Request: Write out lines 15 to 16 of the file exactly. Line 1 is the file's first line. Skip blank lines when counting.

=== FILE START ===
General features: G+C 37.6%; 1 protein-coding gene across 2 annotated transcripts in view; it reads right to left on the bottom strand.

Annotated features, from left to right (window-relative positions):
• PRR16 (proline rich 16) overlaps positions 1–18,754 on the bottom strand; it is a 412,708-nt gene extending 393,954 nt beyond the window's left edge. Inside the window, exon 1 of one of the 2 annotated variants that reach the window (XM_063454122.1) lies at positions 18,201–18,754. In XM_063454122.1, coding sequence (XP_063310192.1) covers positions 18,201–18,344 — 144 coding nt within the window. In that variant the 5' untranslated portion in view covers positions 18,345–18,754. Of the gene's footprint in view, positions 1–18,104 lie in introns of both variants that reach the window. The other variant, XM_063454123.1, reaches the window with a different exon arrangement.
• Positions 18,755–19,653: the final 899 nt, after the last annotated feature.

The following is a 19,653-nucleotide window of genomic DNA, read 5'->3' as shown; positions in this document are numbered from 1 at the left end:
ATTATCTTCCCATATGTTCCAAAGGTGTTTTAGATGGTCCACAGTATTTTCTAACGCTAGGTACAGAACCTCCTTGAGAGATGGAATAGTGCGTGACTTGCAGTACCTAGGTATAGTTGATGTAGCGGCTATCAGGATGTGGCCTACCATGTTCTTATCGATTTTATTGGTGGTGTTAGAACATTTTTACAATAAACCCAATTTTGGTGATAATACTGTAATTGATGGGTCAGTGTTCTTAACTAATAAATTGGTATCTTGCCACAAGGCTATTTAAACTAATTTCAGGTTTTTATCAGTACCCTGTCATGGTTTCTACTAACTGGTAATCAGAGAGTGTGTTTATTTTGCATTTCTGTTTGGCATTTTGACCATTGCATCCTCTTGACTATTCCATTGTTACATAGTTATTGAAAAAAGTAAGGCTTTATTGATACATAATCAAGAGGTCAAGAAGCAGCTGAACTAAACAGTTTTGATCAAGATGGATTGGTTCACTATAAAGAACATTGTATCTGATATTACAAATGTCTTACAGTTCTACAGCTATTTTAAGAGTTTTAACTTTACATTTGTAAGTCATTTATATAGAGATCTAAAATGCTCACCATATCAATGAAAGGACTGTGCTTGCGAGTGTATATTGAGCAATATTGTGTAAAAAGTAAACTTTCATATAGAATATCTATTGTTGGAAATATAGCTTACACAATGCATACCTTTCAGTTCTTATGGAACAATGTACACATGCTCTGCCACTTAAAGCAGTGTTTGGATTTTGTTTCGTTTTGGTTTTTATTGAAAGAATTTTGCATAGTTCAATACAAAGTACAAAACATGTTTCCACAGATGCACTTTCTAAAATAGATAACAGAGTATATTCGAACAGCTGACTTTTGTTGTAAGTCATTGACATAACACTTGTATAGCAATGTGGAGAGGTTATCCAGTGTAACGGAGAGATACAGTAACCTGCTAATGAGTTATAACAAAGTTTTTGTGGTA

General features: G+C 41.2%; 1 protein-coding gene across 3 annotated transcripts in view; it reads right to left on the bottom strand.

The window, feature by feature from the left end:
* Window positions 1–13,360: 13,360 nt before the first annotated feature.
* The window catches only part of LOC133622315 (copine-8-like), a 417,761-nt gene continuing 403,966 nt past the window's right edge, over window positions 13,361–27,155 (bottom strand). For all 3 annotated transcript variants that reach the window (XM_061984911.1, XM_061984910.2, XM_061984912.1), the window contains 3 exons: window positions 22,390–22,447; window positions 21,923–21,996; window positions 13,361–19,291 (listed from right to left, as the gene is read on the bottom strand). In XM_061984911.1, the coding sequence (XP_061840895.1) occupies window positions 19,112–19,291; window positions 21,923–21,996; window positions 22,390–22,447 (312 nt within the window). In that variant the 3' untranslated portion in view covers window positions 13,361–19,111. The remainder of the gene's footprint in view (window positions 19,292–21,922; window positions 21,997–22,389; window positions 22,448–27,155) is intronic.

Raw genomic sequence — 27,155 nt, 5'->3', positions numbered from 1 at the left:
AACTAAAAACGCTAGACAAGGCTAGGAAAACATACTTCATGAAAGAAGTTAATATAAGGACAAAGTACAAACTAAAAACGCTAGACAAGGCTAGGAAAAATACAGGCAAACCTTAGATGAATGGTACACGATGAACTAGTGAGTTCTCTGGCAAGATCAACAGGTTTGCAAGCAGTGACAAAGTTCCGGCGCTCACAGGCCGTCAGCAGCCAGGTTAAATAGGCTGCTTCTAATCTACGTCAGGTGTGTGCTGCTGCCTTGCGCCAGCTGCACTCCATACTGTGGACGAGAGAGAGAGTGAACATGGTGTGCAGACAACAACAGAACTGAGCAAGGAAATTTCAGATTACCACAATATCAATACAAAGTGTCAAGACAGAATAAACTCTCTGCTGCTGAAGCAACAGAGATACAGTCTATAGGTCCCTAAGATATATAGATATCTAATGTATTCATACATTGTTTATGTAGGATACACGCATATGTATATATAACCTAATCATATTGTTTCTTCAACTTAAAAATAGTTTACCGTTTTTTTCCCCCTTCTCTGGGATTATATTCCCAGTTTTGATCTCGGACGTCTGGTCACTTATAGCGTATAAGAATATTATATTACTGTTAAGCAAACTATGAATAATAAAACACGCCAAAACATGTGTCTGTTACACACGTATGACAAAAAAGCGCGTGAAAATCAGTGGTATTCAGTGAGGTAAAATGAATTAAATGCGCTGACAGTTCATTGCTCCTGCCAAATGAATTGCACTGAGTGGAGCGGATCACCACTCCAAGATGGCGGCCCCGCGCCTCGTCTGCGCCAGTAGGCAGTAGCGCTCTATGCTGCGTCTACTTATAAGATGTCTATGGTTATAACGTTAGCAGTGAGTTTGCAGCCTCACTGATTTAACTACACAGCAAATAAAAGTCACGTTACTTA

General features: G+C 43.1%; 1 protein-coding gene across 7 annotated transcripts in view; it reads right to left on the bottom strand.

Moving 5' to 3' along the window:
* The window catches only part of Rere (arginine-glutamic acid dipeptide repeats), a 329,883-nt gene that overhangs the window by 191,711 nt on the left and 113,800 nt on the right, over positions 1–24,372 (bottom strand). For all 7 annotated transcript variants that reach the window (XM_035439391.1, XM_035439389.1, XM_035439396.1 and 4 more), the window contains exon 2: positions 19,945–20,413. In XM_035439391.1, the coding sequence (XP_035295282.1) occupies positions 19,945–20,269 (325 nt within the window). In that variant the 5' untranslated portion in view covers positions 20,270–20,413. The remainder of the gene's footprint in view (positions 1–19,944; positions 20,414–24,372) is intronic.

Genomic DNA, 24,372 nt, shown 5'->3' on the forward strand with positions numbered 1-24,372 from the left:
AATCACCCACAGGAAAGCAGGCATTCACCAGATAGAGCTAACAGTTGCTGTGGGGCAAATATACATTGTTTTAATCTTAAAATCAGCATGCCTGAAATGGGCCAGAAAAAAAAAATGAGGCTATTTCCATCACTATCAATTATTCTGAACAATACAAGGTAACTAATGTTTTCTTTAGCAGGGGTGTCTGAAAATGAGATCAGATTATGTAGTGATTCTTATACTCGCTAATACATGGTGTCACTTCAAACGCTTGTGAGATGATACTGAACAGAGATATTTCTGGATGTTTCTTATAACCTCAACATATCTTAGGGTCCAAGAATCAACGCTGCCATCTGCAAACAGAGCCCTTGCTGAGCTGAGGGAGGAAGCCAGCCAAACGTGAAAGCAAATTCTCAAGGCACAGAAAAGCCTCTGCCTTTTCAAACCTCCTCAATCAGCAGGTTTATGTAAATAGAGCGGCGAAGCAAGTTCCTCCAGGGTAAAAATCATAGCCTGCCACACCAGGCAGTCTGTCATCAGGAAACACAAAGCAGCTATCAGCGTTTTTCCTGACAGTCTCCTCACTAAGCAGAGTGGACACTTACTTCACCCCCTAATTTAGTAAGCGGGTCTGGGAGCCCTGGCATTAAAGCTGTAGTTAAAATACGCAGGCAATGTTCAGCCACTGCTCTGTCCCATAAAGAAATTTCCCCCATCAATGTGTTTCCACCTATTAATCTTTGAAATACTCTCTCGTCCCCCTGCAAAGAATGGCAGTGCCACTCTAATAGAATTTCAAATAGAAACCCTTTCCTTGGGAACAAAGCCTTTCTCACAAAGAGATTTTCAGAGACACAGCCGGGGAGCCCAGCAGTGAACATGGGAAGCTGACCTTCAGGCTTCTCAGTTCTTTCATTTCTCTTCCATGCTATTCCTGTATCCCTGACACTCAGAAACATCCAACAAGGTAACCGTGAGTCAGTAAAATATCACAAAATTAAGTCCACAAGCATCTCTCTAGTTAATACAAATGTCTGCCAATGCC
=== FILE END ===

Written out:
* The window catches only part of Rere (arginine-glutamic acid dipeptide repeats), a 329,883-nt gene that overhangs the window by 191,711 nt on the left and 113,800 nt on the right, over positions 1–24,372 (bottom strand). For all 7 annotated transcript variants that reach the window (XM_035439391.1, XM_035439389.1, XM_035439396.1 and 4 more), the window contains exon 2: positions 19,945–20,413. In XM_035439391.1, the coding sequence (XP_035295282.1) occupies positions 19,945–20,269 (325 nt within the window). In that variant the 5' untranslated portion in view covers positions 20,270–20,413. The remainder of the gene's footprint in view (positions 1–19,944; positions 20,414–24,372) is intronic.

Genomic DNA, 24,372 nt, shown 5'->3' on the forward strand with positions numbered 1-24,372 from the left: